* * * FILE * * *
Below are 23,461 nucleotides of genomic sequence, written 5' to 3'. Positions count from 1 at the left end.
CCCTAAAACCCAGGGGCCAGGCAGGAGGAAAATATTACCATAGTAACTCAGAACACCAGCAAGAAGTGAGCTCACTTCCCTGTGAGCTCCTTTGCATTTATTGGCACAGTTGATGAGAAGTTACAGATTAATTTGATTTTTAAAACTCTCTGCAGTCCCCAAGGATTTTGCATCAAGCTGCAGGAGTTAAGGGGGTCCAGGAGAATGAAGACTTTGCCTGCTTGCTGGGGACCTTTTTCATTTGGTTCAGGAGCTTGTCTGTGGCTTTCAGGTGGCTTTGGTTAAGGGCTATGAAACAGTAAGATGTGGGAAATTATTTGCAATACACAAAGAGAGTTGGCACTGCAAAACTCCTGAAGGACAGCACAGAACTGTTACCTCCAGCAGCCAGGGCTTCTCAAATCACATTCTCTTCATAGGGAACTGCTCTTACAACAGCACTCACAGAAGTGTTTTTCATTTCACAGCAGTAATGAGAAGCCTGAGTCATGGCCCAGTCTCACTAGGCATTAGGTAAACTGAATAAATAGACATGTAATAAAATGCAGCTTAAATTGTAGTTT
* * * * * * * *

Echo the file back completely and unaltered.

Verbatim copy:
Below are 23,461 nucleotides of genomic sequence, written 5' to 3'. Positions count from 1 at the left end.
CCCTAAAACCCAGGGGCCAGGCAGGAGGAAAATATTACCATAGTAACTCAGAACACCAGCAAGAAGTGAGCTCACTTCCCTGTGAGCTCCTTTGCATTTATTGGCACAGTTGATGAGAAGTTACAGATTAATTTGATTTTTAAAACTCTCTGCAGTCCCCAAGGATTTTGCATCAAGCTGCAGGAGTTAAGGGGGTCCAGGAGAATGAAGACTTTGCCTGCTTGCTGGGGACCTTTTTCATTTGGTTCAGGAGCTTGTCTGTGGCTTTCAGGTGGCTTTGGTTAAGGGCTATGAAACAGTAAGATGTGGGAAATTATTTGCAATACACAAAGAGAGTTGGCACTGCAAAACTCCTGAAGGACAGCACAGAACTGTTACCTCCAGCAGCCAGGGCTTCTCAAATCACATTCTCTTCATAGGGAACTGCTCTTACAACAGCACTCACAGAAGTGTTTTTCATTTCACAGCAGTAATGAGAAGCCTGAGTCATGGCCCAGTCTCACTAGGCATTAGGTAAACTGAATAAATAGACATGTAATAAAATGCAGCTTAAATTGTAGTTT